The weather may have been hot outside, but the seats were even hotter for representatives of the proposed BeachWalk development, as neighbors and members of the Rehoboth Beach Planning Commission roasted them over the design and impact of a planned 63-unit condominium development.
Owner Ocean Bay Mart is seeking to redevelop Rehoboth Beach Plaza shopping center as a 63-unit condominium development. The plan includes 58 single-family units and five multifamily units, with each unit having five to six bedrooms and five to six bathrooms. The development, to be known as BeachWalk, would be private, served by two 20-foot-wide cart paths, although it would use city water, sewer, fire, police and trash services. The 7.75-acre property is zoned C-1 commercial.
While they agree the neglected shopping center needs attention, opponents say the developer’s proposal to cut off access to the property from the Route 1 traffic signal is unsafe and the proposed number of units is too high.
Under the proposal, access to the property would be from Terrace Road. Motorists seeking to reach BeachWalk would have to make a U-turn on Route 1 and then an immediate right turn off Route 1 onto Terrace Road. The most critical opponents of the project are residents of Terrace Road and nearby Scarborough Avenue Extended.
At the planning commission’s Aug. 12 meeting, Pam Cranston of Terrace Road said the units are nothing more than mini-hotels designed for the rental market.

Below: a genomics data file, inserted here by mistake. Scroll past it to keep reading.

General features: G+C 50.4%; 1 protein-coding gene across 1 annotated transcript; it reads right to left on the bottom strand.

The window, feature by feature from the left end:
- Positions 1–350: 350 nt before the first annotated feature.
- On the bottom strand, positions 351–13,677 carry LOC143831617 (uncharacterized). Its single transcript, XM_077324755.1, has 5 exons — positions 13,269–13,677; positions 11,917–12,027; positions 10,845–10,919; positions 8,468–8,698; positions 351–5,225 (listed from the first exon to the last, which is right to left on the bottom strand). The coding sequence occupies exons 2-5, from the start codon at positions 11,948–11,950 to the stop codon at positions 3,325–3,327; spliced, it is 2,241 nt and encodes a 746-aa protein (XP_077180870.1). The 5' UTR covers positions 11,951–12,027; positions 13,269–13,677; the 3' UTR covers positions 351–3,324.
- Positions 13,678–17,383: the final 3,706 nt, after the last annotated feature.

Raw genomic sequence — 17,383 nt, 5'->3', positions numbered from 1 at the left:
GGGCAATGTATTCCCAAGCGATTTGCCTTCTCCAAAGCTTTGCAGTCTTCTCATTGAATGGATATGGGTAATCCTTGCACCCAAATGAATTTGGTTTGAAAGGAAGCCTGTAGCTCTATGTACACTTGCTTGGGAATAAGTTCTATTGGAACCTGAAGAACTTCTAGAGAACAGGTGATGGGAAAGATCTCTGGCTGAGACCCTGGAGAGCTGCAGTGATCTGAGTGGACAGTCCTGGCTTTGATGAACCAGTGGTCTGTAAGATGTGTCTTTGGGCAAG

“You can call BeachWalk the biggest hotel in Sussex County,” Cranston said. “This rental ghetto is completely out of place and completely out of character for the city of Rehoboth Beach.”
“It represents pure greed,” former city commissioner and Scarborough Avenue Extended resident Mabel Granke said. “This is a classic example of how to plan a modern slum.”
A letter to the planning commission signed by 17 Scarborough Avenue Extended residents said, “The proposed site plan for the BeachWalk community suggests a development of enormous, tightly packed houses with narrow setbacks, narrow streets and minimal parking on site. These factors raise significant public health and safety concerns that we believe must be fully addressed.”
A letter from Terrace Road residents Carol and Jim Tello said, “The proposed development is a subdivision. It looks like a subdivision, it functions as a subdivision, and, most importantly, it is a subdivision under the applicable legal definition. The fact that the dwelling units will be owned under the condominium form of ownership is irrelevant.”
It wasn’t just neighboring homeowners who spoke out.
Rehoboth fire Chief Chatham Marsch questioned removing the Route 1 entrance, saying the light can be controlled to give fire trucks faster access. Marsch said the company’s large ladder truck has a 51- foot turning radius, making it extremely difficult to make a U-turn on Route 1 in the best of conditions, much less with busy summer traffic.
He said 20-foot cart paths are very narrow for the ladder truck to get through, especially if cars park along the street. Marsch said the fire company brought these concerns to Ocean Bay Mart but they have been ignored.